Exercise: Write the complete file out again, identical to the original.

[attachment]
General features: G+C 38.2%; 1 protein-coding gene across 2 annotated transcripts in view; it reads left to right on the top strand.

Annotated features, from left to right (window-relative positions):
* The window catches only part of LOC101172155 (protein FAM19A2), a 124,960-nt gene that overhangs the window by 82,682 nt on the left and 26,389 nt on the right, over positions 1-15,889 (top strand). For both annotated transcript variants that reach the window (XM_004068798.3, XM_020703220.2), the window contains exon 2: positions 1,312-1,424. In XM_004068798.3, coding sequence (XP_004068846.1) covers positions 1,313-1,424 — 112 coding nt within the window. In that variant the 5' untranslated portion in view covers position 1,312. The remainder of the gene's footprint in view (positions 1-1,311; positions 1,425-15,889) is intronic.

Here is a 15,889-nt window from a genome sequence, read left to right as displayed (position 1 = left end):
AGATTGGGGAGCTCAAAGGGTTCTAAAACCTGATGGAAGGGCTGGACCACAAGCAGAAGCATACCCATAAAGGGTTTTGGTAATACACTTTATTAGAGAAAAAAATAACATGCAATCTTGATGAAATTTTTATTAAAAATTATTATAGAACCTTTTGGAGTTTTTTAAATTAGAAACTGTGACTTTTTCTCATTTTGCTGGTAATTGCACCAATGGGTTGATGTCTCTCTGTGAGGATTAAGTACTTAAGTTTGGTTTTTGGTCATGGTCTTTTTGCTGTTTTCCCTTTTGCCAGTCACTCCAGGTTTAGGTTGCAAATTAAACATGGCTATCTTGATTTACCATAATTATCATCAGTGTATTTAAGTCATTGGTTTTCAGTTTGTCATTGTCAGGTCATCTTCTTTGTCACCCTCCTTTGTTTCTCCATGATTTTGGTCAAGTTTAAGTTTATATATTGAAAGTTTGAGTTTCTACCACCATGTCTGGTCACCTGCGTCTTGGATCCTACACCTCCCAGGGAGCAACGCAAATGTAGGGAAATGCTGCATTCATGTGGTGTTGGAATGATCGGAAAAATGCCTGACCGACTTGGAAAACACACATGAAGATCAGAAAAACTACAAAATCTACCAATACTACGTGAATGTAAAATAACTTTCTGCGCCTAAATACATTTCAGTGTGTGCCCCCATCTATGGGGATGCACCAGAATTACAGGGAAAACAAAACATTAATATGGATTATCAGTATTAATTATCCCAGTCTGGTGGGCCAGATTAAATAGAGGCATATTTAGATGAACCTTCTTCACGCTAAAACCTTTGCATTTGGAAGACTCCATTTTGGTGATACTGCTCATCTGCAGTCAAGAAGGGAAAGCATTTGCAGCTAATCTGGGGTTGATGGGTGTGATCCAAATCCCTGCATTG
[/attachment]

General features: G+C 38.2%; 1 protein-coding gene across 2 annotated transcripts in view; it reads left to right on the top strand.

Annotated features, from left to right (window-relative positions):
* The window catches only part of LOC101172155 (protein FAM19A2), a 124,960-nt gene that overhangs the window by 82,682 nt on the left and 26,389 nt on the right, over positions 1-15,889 (top strand). For both annotated transcript variants that reach the window (XM_004068798.3, XM_020703220.2), the window contains exon 2: positions 1,312-1,424. In XM_004068798.3, coding sequence (XP_004068846.1) covers positions 1,313-1,424 — 112 coding nt within the window. In that variant the 5' untranslated portion in view covers position 1,312. The remainder of the gene's footprint in view (positions 1-1,311; positions 1,425-15,889) is intronic.

Here is a 15,889-nt window from a genome sequence, read left to right as displayed (position 1 = left end):
AGATTGGGGAGCTCAAAGGGTTCTAAAACCTGATGGAAGGGCTGGACCACAAGCAGAAGCATACCCATAAAGGGTTTTGGTAATACACTTTATTAGAGAAAAAAATAACATGCAATCTTGATGAAATTTTTATTAAAAATTATTATAGAACCTTTTGGAGTTTTTTAAATTAGAAACTGTGACTTTTTCTCATTTTGCTGGTAATTGCACCAATGGGTTGATGTCTCTCTGTGAGGATTAAGTACTTAAGTTTGGTTTTTGGTCATGGTCTTTTTGCTGTTTTCCCTTTTGCCAGTCACTCCAGGTTTAGGTTGCAAATTAAACATGGCTATCTTGATTTACCATAATTATCATCAGTGTATTTAAGTCATTGGTTTTCAGTTTGTCATTGTCAGGTCATCTTCTTTGTCACCCTCCTTTGTTTCTCCATGATTTTGGTCAAGTTTAAGTTTATATATTGAAAGTTTGAGTTTCTACCACCATGTCTGGTCACCTGCGTCTTGGATCCTACACCTCCCAGGGAGCAACGCAAATGTAGGGAAATGCTGCATTCATGTGGTGTTGGAATGATCGGAAAAATGCCTGACCGACTTGGAAAACACACATGAAGATCAGAAAAACTACAAAATCTACCAATACTACGTGAATGTAAAATAACTTTCTGCGCCTAAATACATTTCAGTGTGTGCCCCCATCTATGGGGATGCACCAGAATTACAGGGAAAACAAAACATTAATATGGATTATCAGTATTAATTATCCCAGTCTGGTGGGCCAGATTAAATAGAGGCATATTTAGATGAACCTTCTTCACGCTAAAACCTTTGCATTTGGAAGACTCCATTTTGGTGATACTGCTCATCTGCAGTCAAGAAGGGAAAGCATTTGCAGCTAATCTGGGGTTGATGGGTGTGATCCAAATCCCTGCATTG